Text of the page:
6. Don't worry about how fast or slow they are learning.Don't test them to see if they are "up to speed." If you nurture them in a supportive environment, your children will grow and learn at their own speed, and you can trust in that process. They are like seeds planted in good earth, watered and fertilized. You don't keep digging up the seeds to see if the roots are growing - that disrupts the natural growing process. Trust your children in the same way you trust seeds to sprout and seedlings to develop into strong and healthy plants.
7. Think about what is really important and keep that always in the forefront of your interactions with your children. What values do you hope to pass on to them? You can't pass on something you don't exemplify yourself. Treat them the way you want them to treat others. Do you want respect? Be respectful. Do you want responsibility from them? Be responsible. Think of how you look to them, from their perspective. Do you order them around? Is that respectful? Do you say, "I'll be just a minute" and then take 20 more minutes talking to a friend while the children wait? Is that responsible? Focus more on your own behavior than on theirs. It'll pay off bigger.
8. Let kids learn. Don't protect them or control them so much that they don't get needed experience. But, don't use the excuse of "natural consequences" to teach them a lesson. Instead, exemplify kindness and consideration. If you see a toy left lying in the driveway, don't leave it there to be run over, pick it up and set it aside because that is the kind and considerate thing to do and because kindness and consideration are values you want to pass on to your kids. Natural consequences will happen; they are inevitable. But it isn't "natural" anymore if you could have prevented it, but chose not to do so.
9. We can't always fix everything for our kids or save them from every hurt. It can be a delicate balancing act - when should we intervene, when should we stay out of the way? Empathy goes a long, long way and may often be all your child needs or wants. Be available to offer more, but let your child be your guide. Maybe your child wants guidance, ideas, support, or intervention. Maybe not. Sometimes the best thing you can offer is distraction.
10. Be sensitive to your child's interest level. Don't push activities that your child isn't interested in pursuing. Don't letyourinterests dictate your child's opportunities. If your child wants a pet, be realistic and don't demand promises that the child will take sole care for it. Plan to care for it yourself when the interest wanes. Do it cheerfully. Model the joy of caring for animals. Model kindness and helpfulness. Help a child by organizing their toys so they are easy to care for. Plan to care for them yourself much of the time, but invite your child's help in ways that are appealing. Ifyou act like you hate organizing and cleaning, why would your child want to do it? Always openly enjoy the results of caring for your possessions - take note of the extra space to play in, the ease of finding things you want, how nice it is to reach into a cupboard and find clean dishes. Enjoy housework together and don't make it a battle.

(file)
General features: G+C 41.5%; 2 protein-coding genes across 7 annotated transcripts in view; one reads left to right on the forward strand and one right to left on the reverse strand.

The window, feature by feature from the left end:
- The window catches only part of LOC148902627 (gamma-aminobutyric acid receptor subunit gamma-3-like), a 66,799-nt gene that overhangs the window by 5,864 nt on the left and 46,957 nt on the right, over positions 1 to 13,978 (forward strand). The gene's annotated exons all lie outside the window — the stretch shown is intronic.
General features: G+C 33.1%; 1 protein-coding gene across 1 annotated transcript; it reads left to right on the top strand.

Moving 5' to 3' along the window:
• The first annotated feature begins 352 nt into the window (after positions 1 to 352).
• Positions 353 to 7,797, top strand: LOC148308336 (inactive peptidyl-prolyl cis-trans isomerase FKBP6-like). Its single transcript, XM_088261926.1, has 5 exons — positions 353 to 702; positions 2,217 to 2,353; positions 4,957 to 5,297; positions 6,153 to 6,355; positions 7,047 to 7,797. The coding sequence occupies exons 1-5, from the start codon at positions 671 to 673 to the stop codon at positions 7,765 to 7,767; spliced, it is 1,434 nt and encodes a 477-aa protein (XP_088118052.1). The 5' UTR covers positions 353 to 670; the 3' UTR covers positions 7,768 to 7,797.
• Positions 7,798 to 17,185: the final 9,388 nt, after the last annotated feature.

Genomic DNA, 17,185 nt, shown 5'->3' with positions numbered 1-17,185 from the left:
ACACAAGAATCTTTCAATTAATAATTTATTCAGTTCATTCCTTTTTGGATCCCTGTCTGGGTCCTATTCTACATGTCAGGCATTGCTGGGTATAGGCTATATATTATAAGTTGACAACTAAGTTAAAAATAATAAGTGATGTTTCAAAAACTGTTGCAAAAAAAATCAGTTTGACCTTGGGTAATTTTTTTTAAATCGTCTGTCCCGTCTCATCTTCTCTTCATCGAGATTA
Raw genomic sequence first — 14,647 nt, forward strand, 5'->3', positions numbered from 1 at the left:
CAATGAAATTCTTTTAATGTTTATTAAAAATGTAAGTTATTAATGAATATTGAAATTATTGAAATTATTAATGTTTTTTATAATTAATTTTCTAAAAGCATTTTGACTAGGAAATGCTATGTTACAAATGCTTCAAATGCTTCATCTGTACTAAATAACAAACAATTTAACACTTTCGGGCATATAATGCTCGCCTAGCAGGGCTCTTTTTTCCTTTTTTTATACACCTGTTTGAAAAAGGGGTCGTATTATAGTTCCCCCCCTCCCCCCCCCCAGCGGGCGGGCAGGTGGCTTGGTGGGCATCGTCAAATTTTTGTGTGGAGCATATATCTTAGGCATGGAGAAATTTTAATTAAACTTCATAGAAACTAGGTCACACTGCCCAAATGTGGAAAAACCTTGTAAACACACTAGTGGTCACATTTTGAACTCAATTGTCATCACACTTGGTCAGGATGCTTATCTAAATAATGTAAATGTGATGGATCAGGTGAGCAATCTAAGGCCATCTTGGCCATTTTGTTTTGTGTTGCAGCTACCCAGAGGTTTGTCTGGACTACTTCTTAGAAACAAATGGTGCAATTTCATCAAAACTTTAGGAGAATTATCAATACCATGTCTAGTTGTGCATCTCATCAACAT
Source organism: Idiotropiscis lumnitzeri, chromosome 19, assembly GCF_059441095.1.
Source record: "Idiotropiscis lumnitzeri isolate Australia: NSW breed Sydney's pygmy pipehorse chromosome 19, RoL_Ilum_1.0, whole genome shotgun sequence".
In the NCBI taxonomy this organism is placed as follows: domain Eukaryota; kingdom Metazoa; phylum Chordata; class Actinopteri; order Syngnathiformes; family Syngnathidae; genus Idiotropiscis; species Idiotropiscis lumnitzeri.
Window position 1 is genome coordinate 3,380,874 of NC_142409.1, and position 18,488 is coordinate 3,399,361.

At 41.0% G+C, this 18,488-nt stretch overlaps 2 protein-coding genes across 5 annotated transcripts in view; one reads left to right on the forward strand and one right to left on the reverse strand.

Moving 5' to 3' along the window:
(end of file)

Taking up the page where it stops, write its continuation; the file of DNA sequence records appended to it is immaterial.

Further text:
11. Don't pass on your own fears and hates about learning anything. If you hate or fear math, keep it to yourself. Act like it is the most fun thing in the world. Cuddle up and do math in the same way you cuddle up and read together. Play games, make it fun. If you can't keep your own negativity at bay, at least try to do no harm by staying out of it.
12. Don't try to "make kids think." They will think; you don't have to make them. Don't use every opportunity to force them to learn something. They will learn something at every opportunity, you don't have to force it. Don't answer a question by telling them to "look it up" or by asking them another question. If you know the answer, give it. If you don't, then help them find it. Speculating about an answer often leads to a good conversation. If your child stops seeing you as helpful when they have questions, they'll stop coming to you with their questions. Is that what you really want?
13. When you offer a child choices, be sure they are real choices. Offer them choices as often as you can. Try to limit the "have to's" as much as you can. Frequently ask yourself, "Is this really a "have to" situation or can we find some choices here?"
Pam Sorooshian and her husband, Cyrus, have three successful grown-up unschooled daughters, Roya, Roxana and Rose. Pam is on the Board of Directors of the Home School Association of California and occasionally speaks at conferences about unschooling. She is an active participant and a moderator of the AlwaysLearning Yahoo group. Herblogcontains fun math-related games and ideas as well as comments about unschooling. Pam teaches economics and runs the theater box office at Cypress Community College in Southern California.
© Pam Sorooshian
Posted with permission of the author. 
This article originally appeared as a posting on the Home School Association of California Yahoo group.

The Science of Football

It's fall to some and football season to others!

Here are some interesting links football as it relates to science.:

Traveling in the USA and Canada and some non-fiction books about various states  Lisa Cottrell-Bently wrote several books about a homeschooling family that travels to different states.  The books show "that learning can happen all the time, anywhere, and that being with your family is fun."  The books out so far are: Arizona, Utah, Wyoming, South Dakota, and Minnesota.  Also available through amazon: 

Families on the road: and  

Sarah Parent's blog  

The Biegler Family's did a big cross country trip: 

Maine 4-H Programs

If you would like to become involved with a 4-H program, contact your local 4-H office to find out what groups are available.